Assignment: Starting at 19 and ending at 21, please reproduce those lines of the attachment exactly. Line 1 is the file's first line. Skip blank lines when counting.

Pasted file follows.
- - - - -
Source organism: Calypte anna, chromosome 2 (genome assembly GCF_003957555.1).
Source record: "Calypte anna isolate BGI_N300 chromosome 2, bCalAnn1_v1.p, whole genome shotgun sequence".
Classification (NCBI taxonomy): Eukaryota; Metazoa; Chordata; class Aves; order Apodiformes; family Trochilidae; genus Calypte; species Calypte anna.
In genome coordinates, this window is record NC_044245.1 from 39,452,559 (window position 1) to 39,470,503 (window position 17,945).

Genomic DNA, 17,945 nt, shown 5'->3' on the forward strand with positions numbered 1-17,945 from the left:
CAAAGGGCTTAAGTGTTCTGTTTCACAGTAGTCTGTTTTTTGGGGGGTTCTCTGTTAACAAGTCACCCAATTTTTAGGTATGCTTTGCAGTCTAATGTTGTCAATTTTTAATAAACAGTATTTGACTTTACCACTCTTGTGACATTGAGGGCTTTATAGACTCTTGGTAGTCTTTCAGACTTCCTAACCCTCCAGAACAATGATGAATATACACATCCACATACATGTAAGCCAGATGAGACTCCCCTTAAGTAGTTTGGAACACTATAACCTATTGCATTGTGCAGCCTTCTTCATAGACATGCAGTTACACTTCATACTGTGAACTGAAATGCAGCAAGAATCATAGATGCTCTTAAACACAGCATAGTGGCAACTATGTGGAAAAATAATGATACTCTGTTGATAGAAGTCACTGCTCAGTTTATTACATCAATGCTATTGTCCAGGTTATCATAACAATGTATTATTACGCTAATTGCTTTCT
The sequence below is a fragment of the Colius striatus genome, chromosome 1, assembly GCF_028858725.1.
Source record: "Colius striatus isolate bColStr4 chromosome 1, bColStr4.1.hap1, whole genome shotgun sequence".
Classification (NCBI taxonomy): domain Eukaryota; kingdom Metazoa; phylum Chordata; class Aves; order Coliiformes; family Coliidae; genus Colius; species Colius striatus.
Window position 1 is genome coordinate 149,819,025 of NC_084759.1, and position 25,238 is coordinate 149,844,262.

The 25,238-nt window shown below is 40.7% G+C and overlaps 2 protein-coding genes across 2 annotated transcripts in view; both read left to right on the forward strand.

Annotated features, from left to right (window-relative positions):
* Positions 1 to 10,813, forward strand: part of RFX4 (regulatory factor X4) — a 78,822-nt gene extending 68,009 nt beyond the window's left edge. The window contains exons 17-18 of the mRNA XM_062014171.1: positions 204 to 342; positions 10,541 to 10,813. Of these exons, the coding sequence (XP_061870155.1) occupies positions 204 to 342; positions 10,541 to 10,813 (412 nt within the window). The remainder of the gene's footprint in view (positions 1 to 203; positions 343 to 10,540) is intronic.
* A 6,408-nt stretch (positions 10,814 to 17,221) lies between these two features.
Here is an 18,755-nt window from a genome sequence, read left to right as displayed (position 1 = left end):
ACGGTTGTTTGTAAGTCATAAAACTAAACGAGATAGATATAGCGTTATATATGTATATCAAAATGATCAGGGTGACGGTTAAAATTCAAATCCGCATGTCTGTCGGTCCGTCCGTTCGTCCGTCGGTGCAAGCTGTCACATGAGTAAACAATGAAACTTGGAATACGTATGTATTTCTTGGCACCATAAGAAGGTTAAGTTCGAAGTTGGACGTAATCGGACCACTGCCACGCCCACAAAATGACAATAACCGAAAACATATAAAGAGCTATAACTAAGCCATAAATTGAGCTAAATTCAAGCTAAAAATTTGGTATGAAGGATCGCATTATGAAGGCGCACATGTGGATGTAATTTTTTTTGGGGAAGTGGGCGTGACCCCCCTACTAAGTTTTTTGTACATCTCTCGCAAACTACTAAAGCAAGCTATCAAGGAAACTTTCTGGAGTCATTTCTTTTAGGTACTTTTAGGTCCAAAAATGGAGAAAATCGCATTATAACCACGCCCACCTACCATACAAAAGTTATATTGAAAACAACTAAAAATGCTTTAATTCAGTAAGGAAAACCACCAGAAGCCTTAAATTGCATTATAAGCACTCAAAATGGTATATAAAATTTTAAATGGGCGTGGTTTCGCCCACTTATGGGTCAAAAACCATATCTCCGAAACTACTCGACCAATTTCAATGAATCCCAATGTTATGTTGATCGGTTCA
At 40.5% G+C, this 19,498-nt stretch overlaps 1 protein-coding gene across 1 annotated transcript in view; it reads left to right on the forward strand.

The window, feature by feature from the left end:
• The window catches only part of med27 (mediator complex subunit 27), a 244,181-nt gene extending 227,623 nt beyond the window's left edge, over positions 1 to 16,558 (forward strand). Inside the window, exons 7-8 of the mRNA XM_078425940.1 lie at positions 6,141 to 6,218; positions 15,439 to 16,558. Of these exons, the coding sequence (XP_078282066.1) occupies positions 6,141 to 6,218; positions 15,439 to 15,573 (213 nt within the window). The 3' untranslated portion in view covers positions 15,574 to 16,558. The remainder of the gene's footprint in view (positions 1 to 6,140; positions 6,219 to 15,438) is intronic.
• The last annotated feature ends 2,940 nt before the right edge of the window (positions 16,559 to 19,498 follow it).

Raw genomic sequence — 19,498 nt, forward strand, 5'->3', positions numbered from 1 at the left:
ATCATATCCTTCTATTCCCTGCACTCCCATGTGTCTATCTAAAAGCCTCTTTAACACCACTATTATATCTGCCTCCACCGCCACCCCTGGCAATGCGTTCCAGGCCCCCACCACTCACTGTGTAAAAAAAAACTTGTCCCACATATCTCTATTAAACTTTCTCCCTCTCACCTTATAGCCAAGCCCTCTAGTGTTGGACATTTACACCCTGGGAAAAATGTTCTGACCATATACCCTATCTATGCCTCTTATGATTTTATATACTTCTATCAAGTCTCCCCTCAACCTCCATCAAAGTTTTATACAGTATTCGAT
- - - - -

• The window catches only part of med27 (mediator complex subunit 27), a 244,181-nt gene extending 227,623 nt beyond the window's left edge, over positions 1 to 16,558 (forward strand). Inside the window, exons 7-8 of the mRNA XM_078425940.1 lie at positions 6,141 to 6,218; positions 15,439 to 16,558. Of these exons, the coding sequence (XP_078282066.1) occupies positions 6,141 to 6,218; positions 15,439 to 15,573 (213 nt within the window). The 3' untranslated portion in view covers positions 15,574 to 16,558. The remainder of the gene's footprint in view (positions 1 to 6,140; positions 6,219 to 15,438) is intronic.
• The last annotated feature ends 2,940 nt before the right edge of the window (positions 16,559 to 19,498 follow it).

Raw genomic sequence — 19,498 nt, forward strand, 5'->3', positions numbered from 1 at the left: